Bias in India’s engineering workplace: Society of Women Engineers’ Survey

44 per cent men and 30 per cent women admitted to bias based on region and language.


The Society of Women Engineers (SWE) collaborated with the Centre for WorkLife Law at the University of California, Hastings College of the Law (WLL) to bring out a report, ‘Walking the Tightrope’, which reveals the bias that exists in India’s engineering sector.

The online survey which began in 2017 covered 693 engineers across a different disciplines, engineering sectors, and employment levels. The report provides information on the gender bias that men and women have encountered while working for Western engineering companies in India. While women experience gender bias men face bias on the basis of the language they speak or the region they belong to. Data reveals that the unemployment rate of women engineers in India is five times that of men, and it has only been increasing in several regions of the country.

Presenting the report Neeti Sanan, faculty, Indian Institute of Management (IIM), Udaipur and consultant to the SWE study said, “This is the tipping point. It is a call to action for organisations to address these pressing issues, and the report recommends some constructive steps in that direction.”
• 76 per cent of engineers admit they have to prove themselves repeatedly to be able to command the same level of respect as their colleagues.
• 77 per cent of engineers reported that they were expected to stick to a very limited range of acceptable behaviors than their colleagues.
• 40 per cent of engineers in India reported witnessing bias against mothers in their workplaces.
• 45 per cent of women reported that they have to compete with other women at work to bag the one available ‘woman’s spot’.
• In terms of processes, three-quarters of engineers reported bias in terms of assignments, promotions, sponsorship opportunities, and compensation.
• Two-thirds of engineers had encountered bias in performance evaluations.
• 50 per cent of engineers reported bias in the hiring systems of their organisations.
• 44 per cent men and 30 per cent of women engineers complained of bias due to the state/region they hailed from.
• 11 per cent of women engineers and six per cent of men engineers reported unwanted romantic or sexual advances at the workplace.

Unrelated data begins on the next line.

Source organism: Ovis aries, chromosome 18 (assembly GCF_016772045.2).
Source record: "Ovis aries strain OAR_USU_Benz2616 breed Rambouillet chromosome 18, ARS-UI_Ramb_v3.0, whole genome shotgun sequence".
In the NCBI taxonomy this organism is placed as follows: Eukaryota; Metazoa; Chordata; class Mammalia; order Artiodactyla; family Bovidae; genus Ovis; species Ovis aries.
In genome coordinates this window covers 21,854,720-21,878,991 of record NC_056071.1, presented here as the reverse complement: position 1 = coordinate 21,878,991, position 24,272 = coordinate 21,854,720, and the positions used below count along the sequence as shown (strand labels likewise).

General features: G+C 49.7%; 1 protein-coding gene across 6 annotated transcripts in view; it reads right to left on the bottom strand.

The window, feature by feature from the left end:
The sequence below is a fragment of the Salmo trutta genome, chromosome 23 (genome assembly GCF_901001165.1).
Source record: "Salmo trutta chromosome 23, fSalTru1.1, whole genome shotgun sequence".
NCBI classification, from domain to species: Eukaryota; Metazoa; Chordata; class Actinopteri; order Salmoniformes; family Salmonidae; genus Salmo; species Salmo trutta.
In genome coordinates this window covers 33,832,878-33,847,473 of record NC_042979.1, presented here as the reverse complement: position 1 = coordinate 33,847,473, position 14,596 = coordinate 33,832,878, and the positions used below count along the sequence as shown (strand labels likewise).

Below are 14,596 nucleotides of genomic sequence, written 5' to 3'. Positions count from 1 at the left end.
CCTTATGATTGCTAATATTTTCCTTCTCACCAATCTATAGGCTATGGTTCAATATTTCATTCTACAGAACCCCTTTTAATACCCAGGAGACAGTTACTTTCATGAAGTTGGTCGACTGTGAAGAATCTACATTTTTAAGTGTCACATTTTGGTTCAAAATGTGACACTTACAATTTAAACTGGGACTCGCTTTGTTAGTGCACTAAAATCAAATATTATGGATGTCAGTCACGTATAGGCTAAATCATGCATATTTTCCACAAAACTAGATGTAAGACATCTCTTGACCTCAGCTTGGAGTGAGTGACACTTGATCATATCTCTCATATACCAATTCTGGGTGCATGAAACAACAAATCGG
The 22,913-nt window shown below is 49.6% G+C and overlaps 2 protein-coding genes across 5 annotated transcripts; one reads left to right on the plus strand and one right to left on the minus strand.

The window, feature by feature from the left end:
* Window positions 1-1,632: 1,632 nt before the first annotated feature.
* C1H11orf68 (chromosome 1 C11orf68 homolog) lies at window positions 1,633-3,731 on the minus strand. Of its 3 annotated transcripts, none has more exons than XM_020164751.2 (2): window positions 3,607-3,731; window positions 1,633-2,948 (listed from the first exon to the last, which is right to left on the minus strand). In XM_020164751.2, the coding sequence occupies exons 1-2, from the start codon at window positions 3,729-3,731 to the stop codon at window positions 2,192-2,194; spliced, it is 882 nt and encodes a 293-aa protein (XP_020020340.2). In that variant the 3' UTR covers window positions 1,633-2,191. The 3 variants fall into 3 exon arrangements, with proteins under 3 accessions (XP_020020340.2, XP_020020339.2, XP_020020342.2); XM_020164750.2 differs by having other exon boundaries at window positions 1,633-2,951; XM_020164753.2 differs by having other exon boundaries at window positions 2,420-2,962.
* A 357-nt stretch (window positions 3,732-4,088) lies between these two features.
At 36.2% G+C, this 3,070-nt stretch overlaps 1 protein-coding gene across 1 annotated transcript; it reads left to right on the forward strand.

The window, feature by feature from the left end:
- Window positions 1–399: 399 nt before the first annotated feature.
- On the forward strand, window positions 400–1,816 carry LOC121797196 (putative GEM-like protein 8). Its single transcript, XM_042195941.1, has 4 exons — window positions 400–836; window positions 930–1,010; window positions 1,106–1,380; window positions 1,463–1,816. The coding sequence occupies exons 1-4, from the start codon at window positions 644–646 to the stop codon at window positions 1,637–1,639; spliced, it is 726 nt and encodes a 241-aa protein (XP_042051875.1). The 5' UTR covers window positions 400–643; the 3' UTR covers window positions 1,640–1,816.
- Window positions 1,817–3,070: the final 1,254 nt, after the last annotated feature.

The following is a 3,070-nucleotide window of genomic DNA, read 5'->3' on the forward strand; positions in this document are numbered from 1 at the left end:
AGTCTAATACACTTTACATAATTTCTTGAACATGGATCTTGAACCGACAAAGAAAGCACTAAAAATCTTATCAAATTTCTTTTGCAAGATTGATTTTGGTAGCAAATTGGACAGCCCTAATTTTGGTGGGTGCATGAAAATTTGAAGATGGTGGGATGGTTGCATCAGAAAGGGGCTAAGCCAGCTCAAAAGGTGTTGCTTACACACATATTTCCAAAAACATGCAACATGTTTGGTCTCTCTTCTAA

The study reveals that women experienced higher levels of bias than men.

• 45 per cent of the women, but only 28% of men, said that arguments, even if they were work-related, on the part of women were considered inappropriate.
• 45 per cent women, but only 30 per cent men said they were pressured to remain submissive at work.
• 40 per cent of men and women reported that women should work less after becoming mothers whereas 27 per cent of the men and women surveyed reported that men should work more after becoming fathers.
• 63 per cent women and 55 per cent men felt the women in their office had just “turned into men.”
• 74 per cent of women but only 60 per cent of men felt that most women did not understand what succeeding at work meant.
• 60 per cent of women but only 44 per cent of men reported a lack of support for diversity initiatives.

In some cases, men reported higher level of bias than women:

• Bias based on language and regional was faced by 44 per cent of men but only 30 per cent of women.
• 50 per cent of men and 39 per cent of women engineers with no kids were considered to have “no life” and ended up working extra hours
• Administrative help was difficult to come by felt 54 per cent men, whereas only 41 per cent of women agreed.
• 54 per cent of men report hiring bias as compared to only 44 per cent of women.

“Recognising the impact of gender bias is important but taking steps to actively change the negative repercussions is more so. We need to start thinking of women engineers as an integral part of organisations and treat them the way their male counterparts are treated,” added Joan C. Williams, distinguished professor and founding director, Centre for WorkLife Law at University of California, Hastings College of the Law.

The report details the effect of bias on various systems and processes and suggests ways in which companies can improve the work environment for their employees. Using this research, SWE —an advocate and catalyst for change for women in engineering and technology— aims to spread awareness about the need to address the universal issue of gender bias. The educational and service organisation attempts to establish engineering as a highly desirable career for aspiring women. It provides opportunities to women to network and develop professionally, and also recognises the achievements of women engineers.

The survey was undertaken by SWE in partnership with WLL. The latter is an organisation that measures and documents bias at the workplace, focussing on how bias varies with gender and race. It ties up with organisations to implement best practice Bias Interrupters, which control the spread of bias in basic business systems.

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